Applying for funding as a social enterprise can be confusing for social enterprises and funding providers. Funding schemes available to social enterprises generally fit into two categories: those that will find business-focussed projects; and those funding community-focussed projects.
Because of this the advice on applying for funding is divided into these categories. Depending on the type of grant you are applying for you may wish to take both sets of advice into account.
There are a number of things to consider before making a grant application.
Finding out what grant schemes you are eligible for is only half the battle.
There is no such thing as free money and your application will require anywhere from a few hours to several days or even weeks for the bigger schemes.
Here are some useful tips to consider before you decide to proceed:
1. Have a chat with the grant provider organisation about your chances of success before doing too much work.
2. Don't pin your hopes on starting the project immediately. Even if you're successful, it'll take a while to come through and you are unlikely to be reimbursed for payments you make beforehand.
3. Prepare a good project plan to back everything up with research and figures. The plan may form part of the application so avoid writing them on the backs of cigarette packets.
4. Find out more about writing a business plan.
5. Find a project you want to do rather than pursue one for the sake of a grant.
6. Ensure you can commit enough time to the application and that its worth this investment.
7. Don't pin all your hopes on getting the grant, as the application processes are often competitive.
8. Make sure you can actually deliver the project, as the grant can be withdrawn if you don't achieve agreed targets.
9. Consider getting involved in partnerships. Public/private sector partnerships can be strong and sometimes essential, particularly for European schemes.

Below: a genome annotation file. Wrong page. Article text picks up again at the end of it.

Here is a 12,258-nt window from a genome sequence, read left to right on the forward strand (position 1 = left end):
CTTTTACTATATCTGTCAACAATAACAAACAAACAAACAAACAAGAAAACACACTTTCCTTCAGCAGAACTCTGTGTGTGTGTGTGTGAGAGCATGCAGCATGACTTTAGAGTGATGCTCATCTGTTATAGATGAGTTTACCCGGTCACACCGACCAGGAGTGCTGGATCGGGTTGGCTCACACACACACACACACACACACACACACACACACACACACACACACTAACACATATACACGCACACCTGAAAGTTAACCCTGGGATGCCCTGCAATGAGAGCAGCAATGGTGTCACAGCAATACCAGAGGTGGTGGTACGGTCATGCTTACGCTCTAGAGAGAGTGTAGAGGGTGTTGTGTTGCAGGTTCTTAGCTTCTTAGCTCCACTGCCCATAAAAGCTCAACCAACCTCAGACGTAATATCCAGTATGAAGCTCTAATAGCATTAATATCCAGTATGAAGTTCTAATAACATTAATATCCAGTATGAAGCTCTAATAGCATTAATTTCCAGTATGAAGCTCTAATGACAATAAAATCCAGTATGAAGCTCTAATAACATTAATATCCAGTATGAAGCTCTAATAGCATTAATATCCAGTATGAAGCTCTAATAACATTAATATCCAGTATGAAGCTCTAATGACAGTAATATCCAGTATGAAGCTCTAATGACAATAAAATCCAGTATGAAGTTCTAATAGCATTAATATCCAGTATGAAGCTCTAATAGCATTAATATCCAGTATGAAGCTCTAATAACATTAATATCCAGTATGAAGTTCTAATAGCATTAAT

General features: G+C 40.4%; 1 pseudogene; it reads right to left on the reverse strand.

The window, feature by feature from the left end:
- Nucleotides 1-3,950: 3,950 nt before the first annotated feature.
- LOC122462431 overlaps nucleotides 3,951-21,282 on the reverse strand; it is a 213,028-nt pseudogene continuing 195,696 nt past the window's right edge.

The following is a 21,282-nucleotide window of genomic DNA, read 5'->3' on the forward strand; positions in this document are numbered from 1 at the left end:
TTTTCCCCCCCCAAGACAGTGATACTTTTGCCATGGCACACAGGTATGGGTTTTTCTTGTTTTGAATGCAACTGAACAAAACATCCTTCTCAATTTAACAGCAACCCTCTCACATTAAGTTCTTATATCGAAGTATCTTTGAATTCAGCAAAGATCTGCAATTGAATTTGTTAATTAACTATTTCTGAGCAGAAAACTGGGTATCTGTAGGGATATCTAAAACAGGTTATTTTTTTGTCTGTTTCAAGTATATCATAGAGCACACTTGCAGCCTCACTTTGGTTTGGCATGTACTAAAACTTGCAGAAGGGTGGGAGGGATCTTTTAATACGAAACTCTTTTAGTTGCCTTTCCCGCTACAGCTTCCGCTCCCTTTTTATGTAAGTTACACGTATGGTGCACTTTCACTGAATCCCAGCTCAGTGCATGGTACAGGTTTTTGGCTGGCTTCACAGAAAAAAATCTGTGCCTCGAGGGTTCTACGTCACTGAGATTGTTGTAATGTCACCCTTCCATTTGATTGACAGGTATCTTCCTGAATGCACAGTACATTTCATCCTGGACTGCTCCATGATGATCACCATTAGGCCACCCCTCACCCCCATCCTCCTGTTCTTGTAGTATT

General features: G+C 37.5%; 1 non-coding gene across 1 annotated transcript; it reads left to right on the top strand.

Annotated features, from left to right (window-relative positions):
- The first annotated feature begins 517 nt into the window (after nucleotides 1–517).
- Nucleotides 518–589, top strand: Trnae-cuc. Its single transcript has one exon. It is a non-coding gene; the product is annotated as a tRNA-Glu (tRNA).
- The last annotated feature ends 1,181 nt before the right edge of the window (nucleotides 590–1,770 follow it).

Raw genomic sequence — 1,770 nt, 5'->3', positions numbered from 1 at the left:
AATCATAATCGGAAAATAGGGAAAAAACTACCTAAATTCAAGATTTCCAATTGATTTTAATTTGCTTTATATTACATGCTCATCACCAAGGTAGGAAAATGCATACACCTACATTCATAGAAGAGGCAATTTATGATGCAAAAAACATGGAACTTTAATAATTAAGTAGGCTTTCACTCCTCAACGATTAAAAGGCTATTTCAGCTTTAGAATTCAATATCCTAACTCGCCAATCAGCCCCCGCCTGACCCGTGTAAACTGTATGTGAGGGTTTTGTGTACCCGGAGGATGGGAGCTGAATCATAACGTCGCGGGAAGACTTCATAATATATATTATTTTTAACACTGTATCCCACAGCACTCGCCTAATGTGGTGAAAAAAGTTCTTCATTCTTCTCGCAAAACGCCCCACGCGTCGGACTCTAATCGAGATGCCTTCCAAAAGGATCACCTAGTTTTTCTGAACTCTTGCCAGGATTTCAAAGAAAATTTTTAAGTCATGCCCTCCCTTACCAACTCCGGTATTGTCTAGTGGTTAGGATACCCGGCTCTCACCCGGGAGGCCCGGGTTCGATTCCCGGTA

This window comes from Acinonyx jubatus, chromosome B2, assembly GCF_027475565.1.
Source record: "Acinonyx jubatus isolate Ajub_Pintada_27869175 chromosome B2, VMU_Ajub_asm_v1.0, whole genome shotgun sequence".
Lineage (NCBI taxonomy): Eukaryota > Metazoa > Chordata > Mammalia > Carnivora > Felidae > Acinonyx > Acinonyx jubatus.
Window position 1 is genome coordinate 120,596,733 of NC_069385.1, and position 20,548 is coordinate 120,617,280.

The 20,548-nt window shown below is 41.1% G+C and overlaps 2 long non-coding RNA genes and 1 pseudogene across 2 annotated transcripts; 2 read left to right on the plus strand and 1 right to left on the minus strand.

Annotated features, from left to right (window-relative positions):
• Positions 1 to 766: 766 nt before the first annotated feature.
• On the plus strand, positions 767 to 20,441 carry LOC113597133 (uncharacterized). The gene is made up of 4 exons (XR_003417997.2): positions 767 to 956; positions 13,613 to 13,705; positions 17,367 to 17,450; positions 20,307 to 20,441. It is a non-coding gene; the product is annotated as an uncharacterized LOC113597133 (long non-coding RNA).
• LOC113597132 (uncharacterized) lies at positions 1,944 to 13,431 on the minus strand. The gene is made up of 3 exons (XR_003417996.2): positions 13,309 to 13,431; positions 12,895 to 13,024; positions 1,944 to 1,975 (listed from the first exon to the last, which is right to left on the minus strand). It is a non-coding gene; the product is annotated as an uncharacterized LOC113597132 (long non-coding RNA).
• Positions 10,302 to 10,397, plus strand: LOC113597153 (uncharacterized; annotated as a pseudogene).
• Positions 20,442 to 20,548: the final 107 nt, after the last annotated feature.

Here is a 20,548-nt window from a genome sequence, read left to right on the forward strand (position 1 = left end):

10. Consider how you will match fund the grant, as it will rarely cover more than 50% of the cost of the project.
11. Read the small print, and get someone else to check your application for clarity and any mistakes.
Fundraising is not something you can ignore. People don't get involved in voluntary activity because they want to do fundraising and so, all too often, one or two people find themselves called "The Fundraising Committee" while the rest get on with the "real" work.
If this happens it's likely that the "Fundraising Committee" will get depressed and give up, the organisation won't have enough money to do the "real" work, so other people will get depressed and give up, and nobody wins.
Getting the money to do what you want to do is a central part of a group's activity. If everyone takes it seriously, thinks about getting money well in advance of needing it and then puts some time and effort into getting it, the chances are that you will actually find yourselves with the money and the time to get on with the real work.
So what do you do?
The first thing is to make a shopping list. This may turn out to look like a budget for the next financial year but it is not necessarily that, and it is not the Treasurer's job. The Treasurer keeps track of the money but the group should decide what's needed. Put down everything you might need. This might include:
- Rent of a building.
- Rates and insurance on a building.
- Money for electricity, gas, phone.
- Wages or expenses for volunteers.
- Cost of publicity material.
- Cost of equipment.
- Hire of a hall or room.
- Cost of stamps and stationery.
There may well be other things! Work out what each of these is going to cost and add it all up. It's then a question of working out who to go to for what. Ensure that you plan ahead.
Whatever you do will probably take longer than you imagine. Some government grants and other schemes happen once a year and you may need to start planning 18 months in advance. Some trusts only meet once a year. Think ahead.
It may be better to grow slowly and develop in the direction you want rather than go all out for any money that's around and find yourselves having to cope with a whole lot of bureaucratic red-tape in a game where someone else always makes the rules.
Keep a note of which bodies you've approached, when you approached them, and what the result was. Then you'll know who to go back to, and when. And you won't lose all the precious information about funding organisations that you've painstakingly built up previously.